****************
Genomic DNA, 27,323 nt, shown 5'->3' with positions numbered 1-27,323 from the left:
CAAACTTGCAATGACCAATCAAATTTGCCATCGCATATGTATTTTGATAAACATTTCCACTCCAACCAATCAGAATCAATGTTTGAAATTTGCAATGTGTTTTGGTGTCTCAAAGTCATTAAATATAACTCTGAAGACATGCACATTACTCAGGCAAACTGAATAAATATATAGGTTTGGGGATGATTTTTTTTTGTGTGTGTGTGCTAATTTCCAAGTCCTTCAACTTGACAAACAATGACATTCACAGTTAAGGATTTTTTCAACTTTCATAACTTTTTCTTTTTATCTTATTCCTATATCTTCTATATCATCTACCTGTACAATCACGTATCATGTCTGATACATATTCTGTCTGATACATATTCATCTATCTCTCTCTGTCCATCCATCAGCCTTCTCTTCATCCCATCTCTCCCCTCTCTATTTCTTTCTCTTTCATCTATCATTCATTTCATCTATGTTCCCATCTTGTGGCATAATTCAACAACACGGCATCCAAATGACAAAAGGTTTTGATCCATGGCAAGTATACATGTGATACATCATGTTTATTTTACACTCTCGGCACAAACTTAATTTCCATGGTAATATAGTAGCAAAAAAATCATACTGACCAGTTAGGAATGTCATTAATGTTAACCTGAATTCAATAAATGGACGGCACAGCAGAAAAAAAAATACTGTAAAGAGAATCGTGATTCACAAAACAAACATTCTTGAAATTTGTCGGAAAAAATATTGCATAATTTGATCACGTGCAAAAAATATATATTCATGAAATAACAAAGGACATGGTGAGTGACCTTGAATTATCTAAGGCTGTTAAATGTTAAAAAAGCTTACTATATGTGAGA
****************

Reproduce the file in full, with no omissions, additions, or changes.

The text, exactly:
Genomic DNA, 27,323 nt, shown 5'->3' with positions numbered 1-27,323 from the left:
CAAACTTGCAATGACCAATCAAATTTGCCATCGCATATGTATTTTGATAAACATTTCCACTCCAACCAATCAGAATCAATGTTTGAAATTTGCAATGTGTTTTGGTGTCTCAAAGTCATTAAATATAACTCTGAAGACATGCACATTACTCAGGCAAACTGAATAAATATATAGGTTTGGGGATGATTTTTTTTTGTGTGTGTGTGCTAATTTCCAAGTCCTTCAACTTGACAAACAATGACATTCACAGTTAAGGATTTTTTCAACTTTCATAACTTTTTCTTTTTATCTTATTCCTATATCTTCTATATCATCTACCTGTACAATCACGTATCATGTCTGATACATATTCTGTCTGATACATATTCATCTATCTCTCTCTGTCCATCCATCAGCCTTCTCTTCATCCCATCTCTCCCCTCTCTATTTCTTTCTCTTTCATCTATCATTCATTTCATCTATGTTCCCATCTTGTGGCATAATTCAACAACACGGCATCCAAATGACAAAAGGTTTTGATCCATGGCAAGTATACATGTGATACATCATGTTTATTTTACACTCTCGGCACAAACTTAATTTCCATGGTAATATAGTAGCAAAAAAATCATACTGACCAGTTAGGAATGTCATTAATGTTAACCTGAATTCAATAAATGGACGGCACAGCAGAAAAAAAAATACTGTAAAGAGAATCGTGATTCACAAAACAAACATTCTTGAAATTTGTCGGAAAAAATATTGCATAATTTGATCACGTGCAAAAAATATATATTCATGAAATAACAAAGGACATGGTGAGTGACCTTGAATTATCTAAGGCTGTTAAATGTTAAAAAAGCTTACTATATGTGAGA